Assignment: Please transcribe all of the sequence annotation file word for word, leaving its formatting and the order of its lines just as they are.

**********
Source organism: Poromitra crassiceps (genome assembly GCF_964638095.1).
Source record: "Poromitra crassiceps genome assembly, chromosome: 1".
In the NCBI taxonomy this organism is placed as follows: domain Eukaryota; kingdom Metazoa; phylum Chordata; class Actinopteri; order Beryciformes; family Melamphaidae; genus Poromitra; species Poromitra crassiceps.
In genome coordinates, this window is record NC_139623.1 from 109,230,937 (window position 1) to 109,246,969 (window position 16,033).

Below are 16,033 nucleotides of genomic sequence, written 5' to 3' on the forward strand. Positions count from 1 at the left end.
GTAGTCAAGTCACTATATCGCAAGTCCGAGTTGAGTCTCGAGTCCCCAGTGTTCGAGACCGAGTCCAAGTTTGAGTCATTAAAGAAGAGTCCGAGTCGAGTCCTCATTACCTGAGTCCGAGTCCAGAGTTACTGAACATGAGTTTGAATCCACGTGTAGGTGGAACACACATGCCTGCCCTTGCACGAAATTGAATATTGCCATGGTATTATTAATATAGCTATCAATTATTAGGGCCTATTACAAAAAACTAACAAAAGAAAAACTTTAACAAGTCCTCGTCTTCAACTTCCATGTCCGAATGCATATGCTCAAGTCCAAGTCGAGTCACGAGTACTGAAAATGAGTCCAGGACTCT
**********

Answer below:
Source organism: Poromitra crassiceps (genome assembly GCF_964638095.1).
Source record: "Poromitra crassiceps genome assembly, chromosome: 1".
In the NCBI taxonomy this organism is placed as follows: domain Eukaryota; kingdom Metazoa; phylum Chordata; class Actinopteri; order Beryciformes; family Melamphaidae; genus Poromitra; species Poromitra crassiceps.
In genome coordinates, this window is record NC_139623.1 from 109,230,937 (window position 1) to 109,246,969 (window position 16,033).

Below are 16,033 nucleotides of genomic sequence, written 5' to 3' on the forward strand. Positions count from 1 at the left end.
GTAGTCAAGTCACTATATCGCAAGTCCGAGTTGAGTCTCGAGTCCCCAGTGTTCGAGACCGAGTCCAAGTTTGAGTCATTAAAGAAGAGTCCGAGTCGAGTCCTCATTACCTGAGTCCGAGTCCAGAGTTACTGAACATGAGTTTGAATCCACGTGTAGGTGGAACACACATGCCTGCCCTTGCACGAAATTGAATATTGCCATGGTATTATTAATATAGCTATCAATTATTAGGGCCTATTACAAAAAACTAACAAAAGAAAAACTTTAACAAGTCCTCGTCTTCAACTTCCATGTCCGAATGCATATGCTCAAGTCCAAGTCGAGTCACGAGTACTGAAAATGAGTCCAGGACTCT